Conestoga High School Grads Find Success with Band Mt. Joy

Matt Quinn and Sam Cooper return to the Main Line area in support of their debut indie folk album.

Though it’s not uncommon for 20-somethings to want to get as far away from their hometown as possible and never look back, Matt Quinn and Sam Cooper can’t seem to get the Main Line out of their systems. The Conestoga High School grads have been residing in Los Angeles for a few years now. It’s where they assembled their quintet, Mt. Joy, which is now touring the country in support of its self-titled debut on the highly respected Dualtone label, home to the likes of Delta Spirit, Shakey Graves and the Lumineers.

But Quinn and Cooper did name their band after what’s really more of a big hill in Valley Forge National Historical Park, and they talk of coming back to the area for good sometime in the not-so-distant future. “We’re still living there in our minds,” says Cooper.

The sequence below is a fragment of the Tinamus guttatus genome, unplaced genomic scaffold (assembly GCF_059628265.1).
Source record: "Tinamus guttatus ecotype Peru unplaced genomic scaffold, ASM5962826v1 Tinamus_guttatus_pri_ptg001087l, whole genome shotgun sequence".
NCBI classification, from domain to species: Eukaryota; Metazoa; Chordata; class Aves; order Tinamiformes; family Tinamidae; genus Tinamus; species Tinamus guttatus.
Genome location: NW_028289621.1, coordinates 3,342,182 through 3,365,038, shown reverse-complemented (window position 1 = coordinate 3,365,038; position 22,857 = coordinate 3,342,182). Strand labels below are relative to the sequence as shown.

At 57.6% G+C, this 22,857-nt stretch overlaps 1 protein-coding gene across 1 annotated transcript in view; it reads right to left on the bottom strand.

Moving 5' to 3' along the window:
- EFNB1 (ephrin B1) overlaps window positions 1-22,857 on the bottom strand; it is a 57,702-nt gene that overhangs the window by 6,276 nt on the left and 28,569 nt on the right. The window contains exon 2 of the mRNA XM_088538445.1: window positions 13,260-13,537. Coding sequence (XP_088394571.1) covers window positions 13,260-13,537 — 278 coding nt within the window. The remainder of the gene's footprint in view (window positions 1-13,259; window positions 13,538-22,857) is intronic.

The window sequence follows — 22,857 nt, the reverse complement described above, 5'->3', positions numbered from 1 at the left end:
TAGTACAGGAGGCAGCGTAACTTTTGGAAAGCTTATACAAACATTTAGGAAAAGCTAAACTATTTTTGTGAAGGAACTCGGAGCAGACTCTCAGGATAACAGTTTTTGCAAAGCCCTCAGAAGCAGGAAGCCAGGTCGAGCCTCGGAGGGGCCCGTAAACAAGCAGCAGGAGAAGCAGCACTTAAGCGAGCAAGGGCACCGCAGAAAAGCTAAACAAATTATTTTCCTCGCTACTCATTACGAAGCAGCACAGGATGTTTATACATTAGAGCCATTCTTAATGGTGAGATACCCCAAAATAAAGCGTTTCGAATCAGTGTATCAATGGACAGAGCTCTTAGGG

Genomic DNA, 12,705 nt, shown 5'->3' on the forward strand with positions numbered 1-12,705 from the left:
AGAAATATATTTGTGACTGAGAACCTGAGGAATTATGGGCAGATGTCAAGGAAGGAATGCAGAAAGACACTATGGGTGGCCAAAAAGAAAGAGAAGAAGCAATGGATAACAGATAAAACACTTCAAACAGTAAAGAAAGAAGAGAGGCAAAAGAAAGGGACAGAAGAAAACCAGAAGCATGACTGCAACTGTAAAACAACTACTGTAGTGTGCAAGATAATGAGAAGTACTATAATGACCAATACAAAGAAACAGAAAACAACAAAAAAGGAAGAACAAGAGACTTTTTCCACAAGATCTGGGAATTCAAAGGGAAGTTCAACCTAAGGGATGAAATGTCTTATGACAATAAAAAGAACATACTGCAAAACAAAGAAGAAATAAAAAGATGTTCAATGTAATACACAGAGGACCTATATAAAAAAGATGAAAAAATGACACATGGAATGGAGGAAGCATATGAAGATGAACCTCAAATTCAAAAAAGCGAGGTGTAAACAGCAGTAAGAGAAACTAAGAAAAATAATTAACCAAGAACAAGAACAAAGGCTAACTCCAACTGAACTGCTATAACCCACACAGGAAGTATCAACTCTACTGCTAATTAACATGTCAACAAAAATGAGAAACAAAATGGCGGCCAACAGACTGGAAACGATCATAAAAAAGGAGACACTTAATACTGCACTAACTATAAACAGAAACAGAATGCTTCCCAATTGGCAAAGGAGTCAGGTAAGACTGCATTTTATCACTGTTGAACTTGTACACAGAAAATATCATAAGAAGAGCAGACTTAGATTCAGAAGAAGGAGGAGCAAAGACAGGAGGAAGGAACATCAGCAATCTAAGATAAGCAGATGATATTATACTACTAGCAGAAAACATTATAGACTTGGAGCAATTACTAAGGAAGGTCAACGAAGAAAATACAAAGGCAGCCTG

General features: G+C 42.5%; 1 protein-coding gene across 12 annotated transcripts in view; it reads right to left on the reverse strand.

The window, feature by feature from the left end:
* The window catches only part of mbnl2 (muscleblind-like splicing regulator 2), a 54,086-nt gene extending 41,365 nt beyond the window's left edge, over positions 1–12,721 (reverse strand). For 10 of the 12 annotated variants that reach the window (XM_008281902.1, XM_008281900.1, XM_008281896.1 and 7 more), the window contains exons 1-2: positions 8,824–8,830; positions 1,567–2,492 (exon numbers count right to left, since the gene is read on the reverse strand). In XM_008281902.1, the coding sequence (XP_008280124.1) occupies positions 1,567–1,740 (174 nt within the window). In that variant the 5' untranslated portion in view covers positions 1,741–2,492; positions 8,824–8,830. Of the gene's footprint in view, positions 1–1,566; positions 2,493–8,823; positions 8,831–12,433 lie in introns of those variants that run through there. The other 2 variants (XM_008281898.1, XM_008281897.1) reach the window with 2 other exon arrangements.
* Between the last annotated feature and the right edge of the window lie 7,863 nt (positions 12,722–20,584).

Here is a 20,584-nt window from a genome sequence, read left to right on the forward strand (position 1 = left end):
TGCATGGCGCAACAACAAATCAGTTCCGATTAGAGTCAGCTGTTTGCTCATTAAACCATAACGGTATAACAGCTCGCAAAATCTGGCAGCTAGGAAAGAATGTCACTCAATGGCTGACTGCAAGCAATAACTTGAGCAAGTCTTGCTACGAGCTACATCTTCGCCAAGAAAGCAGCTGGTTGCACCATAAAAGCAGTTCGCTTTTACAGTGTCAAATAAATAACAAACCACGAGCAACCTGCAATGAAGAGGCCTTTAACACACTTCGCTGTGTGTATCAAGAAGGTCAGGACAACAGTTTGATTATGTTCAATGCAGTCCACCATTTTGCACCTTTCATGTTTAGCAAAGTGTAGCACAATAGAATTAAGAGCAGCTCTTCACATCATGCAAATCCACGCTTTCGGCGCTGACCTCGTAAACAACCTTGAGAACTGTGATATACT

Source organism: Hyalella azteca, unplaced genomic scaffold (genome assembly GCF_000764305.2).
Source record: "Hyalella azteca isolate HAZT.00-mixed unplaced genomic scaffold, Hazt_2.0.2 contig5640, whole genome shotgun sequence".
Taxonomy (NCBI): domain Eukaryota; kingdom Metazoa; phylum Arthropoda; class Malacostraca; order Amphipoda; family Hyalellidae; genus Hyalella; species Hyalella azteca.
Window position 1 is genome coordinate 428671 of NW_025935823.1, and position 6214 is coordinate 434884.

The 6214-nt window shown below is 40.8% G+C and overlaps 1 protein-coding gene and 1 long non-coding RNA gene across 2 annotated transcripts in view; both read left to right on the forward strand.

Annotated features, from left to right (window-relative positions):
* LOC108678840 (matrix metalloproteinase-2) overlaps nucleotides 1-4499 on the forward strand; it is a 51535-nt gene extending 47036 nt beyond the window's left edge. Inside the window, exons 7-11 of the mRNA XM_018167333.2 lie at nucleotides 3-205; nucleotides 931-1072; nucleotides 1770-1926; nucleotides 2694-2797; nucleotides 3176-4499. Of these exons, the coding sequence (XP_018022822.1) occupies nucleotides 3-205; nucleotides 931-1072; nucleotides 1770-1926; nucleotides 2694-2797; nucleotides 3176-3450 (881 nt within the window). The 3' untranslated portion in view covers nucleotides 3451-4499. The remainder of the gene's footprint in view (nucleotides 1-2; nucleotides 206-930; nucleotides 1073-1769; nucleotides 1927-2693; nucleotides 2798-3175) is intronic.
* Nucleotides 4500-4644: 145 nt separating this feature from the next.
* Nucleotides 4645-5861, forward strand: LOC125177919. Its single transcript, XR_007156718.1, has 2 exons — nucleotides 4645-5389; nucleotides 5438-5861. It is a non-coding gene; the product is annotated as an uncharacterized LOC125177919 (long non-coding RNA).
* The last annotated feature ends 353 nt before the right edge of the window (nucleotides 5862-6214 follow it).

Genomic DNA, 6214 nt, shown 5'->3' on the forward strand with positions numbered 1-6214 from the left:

The two started writing songs together at Conestoga, playing as duo at Burlap and Bean in Newtown Square and the now-defunct MilkBoy Coffee in Ardmore. “I remember the MilkBoy gig was like a pretty big deal for us,” says Quinn, whose family lives in Devon.

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Now, Mt. Joy is a like a pretty big deal. In a fairly remarkable turn of events, the group is getting airplay and support from radio stations like Philly’s WXPN, performing on the late-night talk show circuit and opening for established rock bands like the Shins and the Head and the Heart. “That was the first moment where I was like, ‘Whoa,’” says Quinn of his reaction when he first got wind that Mt. Joy was being played on XPN. “I grew up listening to that station.”

Just a few years ago, Cooper and Quinn were college graduates barely scraping by in L.A. while contemplating their next move. Then they uploaded a song they’d been working on called “Astrovan” to the music streaming service Spotify. “I just thought it would be fun to have a song on Spotify to show our friends and family,” says Cooper. “Then it just took off and had like a million plays in the first month. We weren’t thinking of music as a career, but things changed pretty quickly.”

Now, Cooper and Quinn finds themselves in the enviable position of returning to the area as conquering heroes—or something along those lines. “I think Philly is always gonna be home for us,” says Cooper.

Mt. Joy performs May 19 at the Fillmore Philadelphia’s Foundry. Visit

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